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NASA's Lori Garver  (Source: wikimedia.org)
NASA urged Congress to provide the full $850 million, because if it is not paid now, the U.S. will be forced to pay the Russians $450 million for every year that the U.S. delays its own commercial crew vehicle starting in 2016

Lori Garver, NASA's deputy administrator, is pushing for increased funding for NASA's commercial crew vehicle development, or warns that the U.S. will be paying the Russians over the long-term instead.

The retirement of NASA's space shuttle fleet throughout 2011 has made U.S. astronauts dependent on Russia to travel to the International Space Station (ISS). The cost per seat for this rendezvous is estimated to increase to $63 million by 2015, and NASA is hoping to have commercial spaceships of its own to avoid having to pay the Russians. NASA is looking to Boeing Co., SpaceX, Blue Origin and Sierra Nevada Corp. for such spacecraft.

But these spacecraft developers will require assistance for the creation of NASA's request. NASA put aside $388 million to support such development, while the agency put forth another $800 million for spacecraft to be developed by SpaceX and Orbital Sciences Corp.

But now, NASA is moving on to its next phase of its commercial crew vehicle development, and needs $850 million.

So far, Congress has put aside $312 million in the House and $500 million in the Senate.

Garver urged Congress to provide the full $850 million, because if it is not paid now, the U.S. will be forced to pay the Russians $450 million for every year that the U.S. delays its own commercial crew vehicle starting in 2016.

According to Garver, paying U.S. companies the extra money needed now will outweigh having to pay the Russians $450 million per year in 2016 and beyond, which will obviously benefit the Russian space effort instead of the U.S.

But NASA's money troubles don't end there. Even if Congress comes up with $850 million in 2012, the cost of the commercial crew vehicle development will only increase as time goes on. Garver estimates that NASA will require $6 billion "over five years."

The next step is a hearing for funding the next phase, known as CCDev 3, next Wednesday. It was scheduled by the House Science Space and Technology Committee.

Source: MSNBC



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Just wait...
By room200 on 10/21/2011 12:27:16 PM , Rating: 2
Some politicians will come out and say how this is good for America while finding a way to cash in on it.




RE: Just wait...
By Chadder007 on 10/21/2011 12:51:04 PM , Rating: 2
Contract kickbacks you say?


RE: Just wait...
By CryptoQuick on 10/21/2011 2:00:27 PM , Rating: 2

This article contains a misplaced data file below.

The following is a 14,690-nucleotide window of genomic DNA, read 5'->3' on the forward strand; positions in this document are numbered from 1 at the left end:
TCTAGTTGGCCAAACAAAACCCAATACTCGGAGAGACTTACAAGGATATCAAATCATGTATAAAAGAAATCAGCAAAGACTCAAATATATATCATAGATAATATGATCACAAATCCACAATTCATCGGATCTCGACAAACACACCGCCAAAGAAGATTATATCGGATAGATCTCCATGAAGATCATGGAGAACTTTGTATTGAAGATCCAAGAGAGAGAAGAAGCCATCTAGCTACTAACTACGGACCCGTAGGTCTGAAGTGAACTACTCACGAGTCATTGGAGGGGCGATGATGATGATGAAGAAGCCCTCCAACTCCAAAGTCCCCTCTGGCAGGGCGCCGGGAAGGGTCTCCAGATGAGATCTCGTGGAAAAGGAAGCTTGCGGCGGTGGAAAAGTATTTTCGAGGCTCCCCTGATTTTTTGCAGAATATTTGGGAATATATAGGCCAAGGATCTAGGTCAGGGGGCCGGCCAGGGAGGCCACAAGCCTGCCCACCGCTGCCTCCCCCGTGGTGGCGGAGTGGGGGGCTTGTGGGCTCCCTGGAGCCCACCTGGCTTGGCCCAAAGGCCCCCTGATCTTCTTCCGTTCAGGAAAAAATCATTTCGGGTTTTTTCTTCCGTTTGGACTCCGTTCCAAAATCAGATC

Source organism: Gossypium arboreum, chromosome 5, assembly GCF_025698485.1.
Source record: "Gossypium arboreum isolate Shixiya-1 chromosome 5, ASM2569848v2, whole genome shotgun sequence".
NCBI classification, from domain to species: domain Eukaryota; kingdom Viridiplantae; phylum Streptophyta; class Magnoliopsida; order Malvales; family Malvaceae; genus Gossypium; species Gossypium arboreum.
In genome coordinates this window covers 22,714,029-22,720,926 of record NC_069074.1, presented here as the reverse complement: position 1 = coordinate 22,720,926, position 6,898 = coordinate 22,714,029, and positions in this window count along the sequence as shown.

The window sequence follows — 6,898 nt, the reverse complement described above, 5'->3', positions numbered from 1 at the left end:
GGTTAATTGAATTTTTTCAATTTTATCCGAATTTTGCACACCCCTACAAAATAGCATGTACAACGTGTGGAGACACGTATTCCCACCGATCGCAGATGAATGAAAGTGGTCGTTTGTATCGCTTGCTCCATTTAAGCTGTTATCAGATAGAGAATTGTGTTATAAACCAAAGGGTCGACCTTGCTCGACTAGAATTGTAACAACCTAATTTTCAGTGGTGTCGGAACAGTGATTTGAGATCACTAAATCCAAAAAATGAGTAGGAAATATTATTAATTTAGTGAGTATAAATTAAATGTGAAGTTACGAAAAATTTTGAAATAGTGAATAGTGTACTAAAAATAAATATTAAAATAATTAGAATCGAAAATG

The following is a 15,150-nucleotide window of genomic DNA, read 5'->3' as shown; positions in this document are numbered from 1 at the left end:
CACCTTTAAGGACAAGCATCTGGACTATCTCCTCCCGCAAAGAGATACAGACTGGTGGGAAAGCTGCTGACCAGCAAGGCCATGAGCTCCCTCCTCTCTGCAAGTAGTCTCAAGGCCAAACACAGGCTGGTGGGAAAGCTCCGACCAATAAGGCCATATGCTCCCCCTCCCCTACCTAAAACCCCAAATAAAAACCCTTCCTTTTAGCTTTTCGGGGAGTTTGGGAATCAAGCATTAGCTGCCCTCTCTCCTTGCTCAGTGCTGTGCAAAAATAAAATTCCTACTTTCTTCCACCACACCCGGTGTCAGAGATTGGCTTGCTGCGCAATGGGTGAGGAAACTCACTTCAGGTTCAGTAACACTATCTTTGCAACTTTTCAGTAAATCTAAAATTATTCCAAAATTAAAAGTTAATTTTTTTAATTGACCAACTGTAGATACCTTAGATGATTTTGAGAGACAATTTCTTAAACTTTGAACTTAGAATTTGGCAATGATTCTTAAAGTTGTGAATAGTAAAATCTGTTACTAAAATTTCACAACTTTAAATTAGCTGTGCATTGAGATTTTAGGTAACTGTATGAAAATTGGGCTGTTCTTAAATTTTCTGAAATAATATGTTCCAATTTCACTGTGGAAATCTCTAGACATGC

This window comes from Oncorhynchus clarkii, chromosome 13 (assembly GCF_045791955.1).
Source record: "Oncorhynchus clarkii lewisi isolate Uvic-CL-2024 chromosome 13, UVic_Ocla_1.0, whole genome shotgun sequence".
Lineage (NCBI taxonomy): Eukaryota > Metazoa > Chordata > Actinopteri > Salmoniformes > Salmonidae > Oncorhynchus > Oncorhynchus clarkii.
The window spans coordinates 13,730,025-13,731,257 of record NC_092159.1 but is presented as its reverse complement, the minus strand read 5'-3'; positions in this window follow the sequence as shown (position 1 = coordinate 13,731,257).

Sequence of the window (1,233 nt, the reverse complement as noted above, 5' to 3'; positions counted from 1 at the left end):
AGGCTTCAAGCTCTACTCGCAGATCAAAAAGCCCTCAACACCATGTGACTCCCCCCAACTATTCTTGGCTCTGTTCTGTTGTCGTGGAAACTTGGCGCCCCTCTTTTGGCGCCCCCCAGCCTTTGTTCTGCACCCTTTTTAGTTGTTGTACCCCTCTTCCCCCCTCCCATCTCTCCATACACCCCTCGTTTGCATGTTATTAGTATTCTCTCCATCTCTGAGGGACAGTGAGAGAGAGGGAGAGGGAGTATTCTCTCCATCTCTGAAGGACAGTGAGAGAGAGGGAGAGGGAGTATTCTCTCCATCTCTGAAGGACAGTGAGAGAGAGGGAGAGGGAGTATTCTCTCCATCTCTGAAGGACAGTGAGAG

Yeah dude, it's called the SLS (Senate Launch System).

Congress tells NASA how to build a frankenstein rocket, then sticks them with a massive $10s of billions bill (that includes the outdated MPCV, which still has yet to fly...), over the next 20 years.

So, $1.5-2.0 billion per launch, one launch per year, 70 metric tons to start (2018, its schedule been 'pushed to the right'), 130 metric tons 5 years later. SpaceX's Falcon Heavy lifts 53 metric tons, but at a fraction of the price-- $125 million is the list price, first launch set around 2014. There's a clear winner to this second, homegrown 'space race'.

Exciting times to be a space buff, regardless! It didn't end with the Shuttle. Things are just getting started.


RE: Just wait...
By vanwinkle on 10/21/2011 3:30:45 PM , Rating: 1
In all fairness, we need SLS to go beyond LEO. Even the president of SpaceX has said as much. I agree that SLS looks like a political boondoggle, and its design is partly dictated by politics and where it will be built, and I wish we could start from scratch. The political reality, though, is that we can't, and that even the Falcon 9 Heavy won't be able to lift as much as the SLS will once complete.

This country only develops a new heavy launch system once a generation, if that. If SLS were cancelled now, it could be 20-30 years before we're even discussing going beyond the Earth again. SLS is far from the ideal solution, but in terms of space exploration, it's better than nothing, which is what we'll get if it's cancelled.


RE: Just wait...
By Bubbacub on 10/22/2011 5:34:26 AM , Rating: 2
no we dont

multiple launches and assembly in LEO at the ISS mean that any of our current launchers is more than good enough to support missions beyond LEO.

i.e. send a propulsion module, 2-3 fuel tanks (one/two for going and one for coming back, and a habitation module in four delta 4/atlas V/Falcon 9 launches and you willl surpass what 2 SLS launches (as even the SLS is too small to launch everything in one go) will accomplish for 10% of the cost launching one SLS.

if we cancelled the SLS. let the SRB company go bust. and spent 18 billion on developing a modular interplantary space vessel we could be exploring mars by the decades end.


RE: Just wait...
By nafhan on 10/21/2011 4:31:43 PM , Rating: 2
I was kind of under the impression that's how politicians made all their decisions...


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